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Marcel Duchamp and the Readymade

Explore the provocative readymades of Marcel Duchamp.


In Advance of the Broken Arm

Marcel Duchamp
(American, born France. 1887–1968)

1964. Wood and galvanized-iron snow shovel, 52" (132 cm) high

To make In Advance of the Broken Arm, Marcel Duchamp selected a snow shovel, hung it from the ceiling of his studio, and called it art. His readymades—mass-produced, functional objects he designated as art—challenged many accepted assumptions and traditions, namely that art should reflect an artist’s skills, or even be handcrafted by the artist. Duchamp asserted that an artist could create simply by making choices. His readymades also aimed at shifting viewers’ engagement with works of art from what Duchamp called the “retinal” (pleasing to the eye) to the “intellectual” (in “the service of the mind”), subverting the traditional notion that beauty is a defining characteristic of art.1

Duchamp frequently assigned humorous titles to his readymades. In Advance of the Broken Armrefers playfully to the function of a snow shovel: to remove snow from the ground. It assumes that without the shovel to remove the snow, one might slip and fall and even break an arm.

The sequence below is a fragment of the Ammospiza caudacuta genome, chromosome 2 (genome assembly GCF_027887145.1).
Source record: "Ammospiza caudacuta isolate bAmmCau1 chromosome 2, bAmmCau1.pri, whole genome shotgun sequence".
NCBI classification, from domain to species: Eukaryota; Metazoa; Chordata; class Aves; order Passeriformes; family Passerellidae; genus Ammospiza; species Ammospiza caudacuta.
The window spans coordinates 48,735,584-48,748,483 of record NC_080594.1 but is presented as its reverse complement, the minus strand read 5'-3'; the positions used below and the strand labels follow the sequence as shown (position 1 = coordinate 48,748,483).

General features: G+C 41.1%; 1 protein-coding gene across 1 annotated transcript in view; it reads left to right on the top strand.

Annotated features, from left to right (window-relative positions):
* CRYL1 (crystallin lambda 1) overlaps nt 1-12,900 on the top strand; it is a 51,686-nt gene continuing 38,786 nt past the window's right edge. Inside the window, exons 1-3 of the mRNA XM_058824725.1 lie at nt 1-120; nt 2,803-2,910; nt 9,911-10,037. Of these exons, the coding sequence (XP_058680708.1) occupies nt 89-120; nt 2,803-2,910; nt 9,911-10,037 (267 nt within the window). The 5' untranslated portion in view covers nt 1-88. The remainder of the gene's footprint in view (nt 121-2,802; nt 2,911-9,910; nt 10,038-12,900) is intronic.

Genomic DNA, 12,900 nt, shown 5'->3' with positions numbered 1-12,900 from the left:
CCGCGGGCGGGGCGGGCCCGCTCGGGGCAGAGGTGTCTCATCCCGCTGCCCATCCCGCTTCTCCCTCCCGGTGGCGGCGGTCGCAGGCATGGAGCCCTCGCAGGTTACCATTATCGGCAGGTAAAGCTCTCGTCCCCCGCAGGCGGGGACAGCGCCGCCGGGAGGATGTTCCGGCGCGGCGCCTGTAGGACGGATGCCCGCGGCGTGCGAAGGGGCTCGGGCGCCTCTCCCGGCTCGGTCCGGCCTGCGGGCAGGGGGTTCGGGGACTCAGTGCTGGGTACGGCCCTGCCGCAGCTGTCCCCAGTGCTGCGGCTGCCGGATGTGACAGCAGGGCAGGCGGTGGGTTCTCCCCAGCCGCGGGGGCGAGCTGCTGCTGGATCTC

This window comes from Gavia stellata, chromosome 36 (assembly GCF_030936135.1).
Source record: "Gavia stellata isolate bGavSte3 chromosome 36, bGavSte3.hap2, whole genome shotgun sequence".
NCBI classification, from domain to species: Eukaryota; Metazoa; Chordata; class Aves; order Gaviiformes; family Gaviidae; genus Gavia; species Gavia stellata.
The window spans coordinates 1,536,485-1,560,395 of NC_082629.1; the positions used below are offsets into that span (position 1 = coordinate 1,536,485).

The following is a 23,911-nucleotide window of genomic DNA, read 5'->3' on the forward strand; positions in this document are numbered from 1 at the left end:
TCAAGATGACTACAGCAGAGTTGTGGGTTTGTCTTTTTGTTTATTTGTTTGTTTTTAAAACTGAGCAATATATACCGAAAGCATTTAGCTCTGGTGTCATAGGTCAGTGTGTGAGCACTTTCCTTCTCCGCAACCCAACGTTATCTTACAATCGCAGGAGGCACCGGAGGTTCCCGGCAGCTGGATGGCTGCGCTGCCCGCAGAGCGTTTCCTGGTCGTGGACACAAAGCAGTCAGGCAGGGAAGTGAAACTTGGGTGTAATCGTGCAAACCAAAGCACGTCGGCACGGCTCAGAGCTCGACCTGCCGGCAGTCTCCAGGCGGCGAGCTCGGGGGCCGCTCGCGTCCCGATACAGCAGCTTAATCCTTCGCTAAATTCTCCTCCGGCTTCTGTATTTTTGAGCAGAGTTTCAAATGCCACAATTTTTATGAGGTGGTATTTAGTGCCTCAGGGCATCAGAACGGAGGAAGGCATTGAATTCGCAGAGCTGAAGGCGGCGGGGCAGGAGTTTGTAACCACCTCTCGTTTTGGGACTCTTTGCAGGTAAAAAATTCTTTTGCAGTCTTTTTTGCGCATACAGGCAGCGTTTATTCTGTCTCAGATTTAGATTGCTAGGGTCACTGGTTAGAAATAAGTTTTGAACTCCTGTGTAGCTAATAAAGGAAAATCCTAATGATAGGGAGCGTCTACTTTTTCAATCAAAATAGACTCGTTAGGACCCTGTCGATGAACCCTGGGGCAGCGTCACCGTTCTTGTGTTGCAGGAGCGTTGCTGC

Marcel Duchamp, quoted in H. H. Arnason and Marla F. Prather, History of Modern Art: Painting, Sculpture, Architecture, Photography, 4th ed. (New York: Harry N. Abrams, 1998), 274

A term coined by Marcel Duchamp in 1915 to describe prefabricated, often mass-produced objects isolated from their functional context and elevated to the status of art by the mere act of an artist’s selection and designation.

Did You Know?
“An ordinary object,” Duchamp argued, could be “elevated to the dignity of a work of art by the mere choice of an artist.” Calling attention to this distinction, Duchamp titled the first version of this work, from 1915, In Advance of the Broken Arm/(from) Marcel Duchamp. The shovel is not by Marcel Duchamp, but, rather the work of art is the idea conceived, which comes from him.